By EW Staff
Updated September 24, 1993 at 04:00 AM EDT

Dear Conan: Okay, it’s hard being the voice of a generation. But you’ve been given the chance to inject a new sensibility into an outmoded form-the talk show-and you need to exploit that opportunity in order to emerge from David Letterman’s gargantuan shadow. Your intended core audience, whether they’re called Generation X’ers or just college-students-up-late-studying, enjoyedLetterman’s manic deconstruction of Johnny Carson’s sedate chat hour- but they kept one nimble, Nintendo-trained finger on the remote control. To succeed, you’ll need to go even further, to emulate the X’ers’ ironic distance from prepackaged entertainment, to undermine the ludicrousness of your having a talk show at all. Here are a few areas to concentrate on: You. We know you’re the new guy. But don’t keep reminding us. And while self- debasement can elicit a few chuckles, more often than not it’s simply pathetic-especially when it’s disingenuous. Cut out the ”You’re not amused by me at all, are you?”-style lines and that tinny, self-congratulatory giggle. You want viewers to see you as their surrogate, probing your guests, embracing or challenging their views-and often, just harshing on them with the carefree cynicism of the Slacker. What you don’t want them to see is some pitiful creature flailing in the face of celebrity.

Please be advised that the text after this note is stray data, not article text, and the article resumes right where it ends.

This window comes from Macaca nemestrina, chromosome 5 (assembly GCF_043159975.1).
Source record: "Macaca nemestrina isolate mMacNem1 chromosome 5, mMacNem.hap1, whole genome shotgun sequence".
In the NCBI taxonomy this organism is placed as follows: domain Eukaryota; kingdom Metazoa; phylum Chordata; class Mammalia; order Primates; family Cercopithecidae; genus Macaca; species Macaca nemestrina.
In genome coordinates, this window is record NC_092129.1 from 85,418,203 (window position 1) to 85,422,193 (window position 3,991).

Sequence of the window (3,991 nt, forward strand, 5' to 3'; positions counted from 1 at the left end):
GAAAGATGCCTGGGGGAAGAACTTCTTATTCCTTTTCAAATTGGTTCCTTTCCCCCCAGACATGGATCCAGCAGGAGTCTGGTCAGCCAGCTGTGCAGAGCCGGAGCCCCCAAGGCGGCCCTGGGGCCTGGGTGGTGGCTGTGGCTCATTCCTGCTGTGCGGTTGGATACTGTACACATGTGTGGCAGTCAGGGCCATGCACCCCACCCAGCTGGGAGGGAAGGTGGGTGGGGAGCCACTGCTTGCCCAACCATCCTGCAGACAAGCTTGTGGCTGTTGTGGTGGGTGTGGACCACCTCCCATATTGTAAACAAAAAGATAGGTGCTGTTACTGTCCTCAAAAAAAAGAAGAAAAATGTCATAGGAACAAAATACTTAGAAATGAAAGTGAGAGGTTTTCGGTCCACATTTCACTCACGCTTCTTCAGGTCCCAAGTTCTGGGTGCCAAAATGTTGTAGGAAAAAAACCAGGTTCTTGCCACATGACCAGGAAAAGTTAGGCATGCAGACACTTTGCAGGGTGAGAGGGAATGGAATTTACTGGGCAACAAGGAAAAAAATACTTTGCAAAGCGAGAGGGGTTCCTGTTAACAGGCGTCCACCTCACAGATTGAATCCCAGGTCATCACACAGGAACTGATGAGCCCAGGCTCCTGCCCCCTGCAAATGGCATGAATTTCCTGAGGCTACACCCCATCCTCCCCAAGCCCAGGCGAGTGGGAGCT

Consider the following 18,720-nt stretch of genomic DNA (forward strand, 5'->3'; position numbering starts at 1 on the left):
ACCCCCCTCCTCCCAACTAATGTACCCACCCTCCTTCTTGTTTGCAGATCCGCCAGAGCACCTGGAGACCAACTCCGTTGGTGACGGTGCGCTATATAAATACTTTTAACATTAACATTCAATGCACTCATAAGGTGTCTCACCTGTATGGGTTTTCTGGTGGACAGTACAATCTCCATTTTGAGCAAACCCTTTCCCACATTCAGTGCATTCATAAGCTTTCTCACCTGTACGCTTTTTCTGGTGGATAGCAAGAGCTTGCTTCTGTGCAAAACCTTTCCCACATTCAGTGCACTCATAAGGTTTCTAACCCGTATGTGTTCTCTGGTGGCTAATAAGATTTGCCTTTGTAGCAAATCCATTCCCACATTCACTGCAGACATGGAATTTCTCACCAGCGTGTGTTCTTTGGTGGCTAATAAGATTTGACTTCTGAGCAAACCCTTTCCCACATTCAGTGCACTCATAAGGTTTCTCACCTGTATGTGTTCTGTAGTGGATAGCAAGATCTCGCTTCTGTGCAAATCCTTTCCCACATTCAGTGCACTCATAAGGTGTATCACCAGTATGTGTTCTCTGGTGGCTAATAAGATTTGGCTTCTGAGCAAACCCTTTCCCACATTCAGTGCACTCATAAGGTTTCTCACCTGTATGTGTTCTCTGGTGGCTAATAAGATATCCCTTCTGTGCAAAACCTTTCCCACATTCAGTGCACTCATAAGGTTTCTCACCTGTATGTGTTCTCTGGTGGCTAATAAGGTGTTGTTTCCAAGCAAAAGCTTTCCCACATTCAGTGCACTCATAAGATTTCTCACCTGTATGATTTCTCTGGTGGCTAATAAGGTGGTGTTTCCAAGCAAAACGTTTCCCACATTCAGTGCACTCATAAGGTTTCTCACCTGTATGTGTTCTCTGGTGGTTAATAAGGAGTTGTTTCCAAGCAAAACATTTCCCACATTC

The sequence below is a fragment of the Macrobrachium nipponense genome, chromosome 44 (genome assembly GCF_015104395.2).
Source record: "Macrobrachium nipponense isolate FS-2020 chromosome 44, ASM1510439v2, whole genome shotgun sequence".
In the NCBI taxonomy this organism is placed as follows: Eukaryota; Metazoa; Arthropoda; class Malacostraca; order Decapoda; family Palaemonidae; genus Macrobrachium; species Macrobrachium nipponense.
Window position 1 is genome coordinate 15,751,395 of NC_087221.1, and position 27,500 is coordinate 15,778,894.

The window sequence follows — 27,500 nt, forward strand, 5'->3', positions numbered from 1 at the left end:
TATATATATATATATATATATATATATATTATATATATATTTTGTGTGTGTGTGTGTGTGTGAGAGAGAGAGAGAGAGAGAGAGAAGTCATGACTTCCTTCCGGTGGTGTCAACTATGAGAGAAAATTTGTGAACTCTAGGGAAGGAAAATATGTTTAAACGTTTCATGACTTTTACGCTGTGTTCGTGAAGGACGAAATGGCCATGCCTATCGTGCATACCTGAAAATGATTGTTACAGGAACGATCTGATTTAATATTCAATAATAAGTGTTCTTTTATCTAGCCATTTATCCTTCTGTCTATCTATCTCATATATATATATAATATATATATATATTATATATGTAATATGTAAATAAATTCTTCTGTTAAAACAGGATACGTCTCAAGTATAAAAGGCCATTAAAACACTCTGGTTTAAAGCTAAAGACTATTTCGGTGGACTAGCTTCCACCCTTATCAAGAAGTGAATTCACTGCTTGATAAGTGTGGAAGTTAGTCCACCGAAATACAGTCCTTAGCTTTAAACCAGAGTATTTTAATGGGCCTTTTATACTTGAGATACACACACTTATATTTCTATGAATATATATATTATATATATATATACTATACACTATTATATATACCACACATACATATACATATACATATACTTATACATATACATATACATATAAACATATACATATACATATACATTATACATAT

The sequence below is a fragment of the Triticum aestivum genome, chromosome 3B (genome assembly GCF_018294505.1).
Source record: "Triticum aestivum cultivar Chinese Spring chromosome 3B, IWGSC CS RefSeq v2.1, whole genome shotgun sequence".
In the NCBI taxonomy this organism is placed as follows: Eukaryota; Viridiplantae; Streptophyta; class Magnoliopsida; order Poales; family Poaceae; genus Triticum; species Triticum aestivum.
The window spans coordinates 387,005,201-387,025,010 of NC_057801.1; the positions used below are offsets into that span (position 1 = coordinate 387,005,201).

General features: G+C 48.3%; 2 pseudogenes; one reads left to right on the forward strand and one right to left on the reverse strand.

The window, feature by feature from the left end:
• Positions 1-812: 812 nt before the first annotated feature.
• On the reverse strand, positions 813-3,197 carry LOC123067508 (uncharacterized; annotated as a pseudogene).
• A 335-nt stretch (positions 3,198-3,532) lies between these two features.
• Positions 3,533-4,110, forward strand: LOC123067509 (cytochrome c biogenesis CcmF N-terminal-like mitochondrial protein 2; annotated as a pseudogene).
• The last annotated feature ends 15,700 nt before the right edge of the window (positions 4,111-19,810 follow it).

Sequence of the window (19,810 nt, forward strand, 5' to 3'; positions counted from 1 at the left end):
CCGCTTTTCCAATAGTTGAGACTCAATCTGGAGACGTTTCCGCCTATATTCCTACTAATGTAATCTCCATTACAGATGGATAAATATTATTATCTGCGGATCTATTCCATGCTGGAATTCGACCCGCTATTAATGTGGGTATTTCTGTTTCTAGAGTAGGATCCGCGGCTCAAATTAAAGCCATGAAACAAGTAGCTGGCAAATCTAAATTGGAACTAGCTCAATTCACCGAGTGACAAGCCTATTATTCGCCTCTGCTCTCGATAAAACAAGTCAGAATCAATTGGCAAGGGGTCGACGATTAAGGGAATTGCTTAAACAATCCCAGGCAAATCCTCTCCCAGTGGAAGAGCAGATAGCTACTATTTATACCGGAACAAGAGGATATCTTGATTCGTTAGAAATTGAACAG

Your sidekick. About Andy Richter-lose him. No one wants to witness forced camaraderie between you and some portly frat boy; your audience is watching the show to escape from guys like him. If you’re going to have a retro-Carson second banana, at least find one who’s quick on the quip. For that matter, have you ever thought of hiring a woman? Now that would add some fresh perspective to the late-night boys’ club.

Your band. If you really wanted to appeal to a college-age audience, you could have at least hired a bandleader who didn’t remind them of their older siblings’-hell, their moms’-taste in music. With their raucous, rote party rock, your seven-piece band (led by ex-Springsteen drummer Max Weinberg) sounds like Gary U.S. Bond’s pickup group at a Six Flags gig. Also, you could have at least picked a musician with whom you can interact-not some guy who sits and grins behind a kit. (Just what supposedly ”hip” late-night television needs-drum solos.) We hear you originally considered hiring Lounge Lizard John Lurie; better yet, did you ever think of approaching Tom Waits, Robyn Hitchcock, Exene Cervenka-even Richard Carpenter or Frank Sinatra Jr.? All have either offbeat sensibilities, pop smarts, or kitsch value-elements your show sorely lacks.

Your sketches. You say you’d like to incorporate more Saturday Night Live- style bits into the show. But in case you’ve forgotten, SNL devotes nearly an hour and a half to sketches. The standard SNL skit requires a long buildup, which won’t work in an hour-long talk show, whose caffeinated viewers want entertainment in quick bursts. Dry humor is fine; interminable humor is not.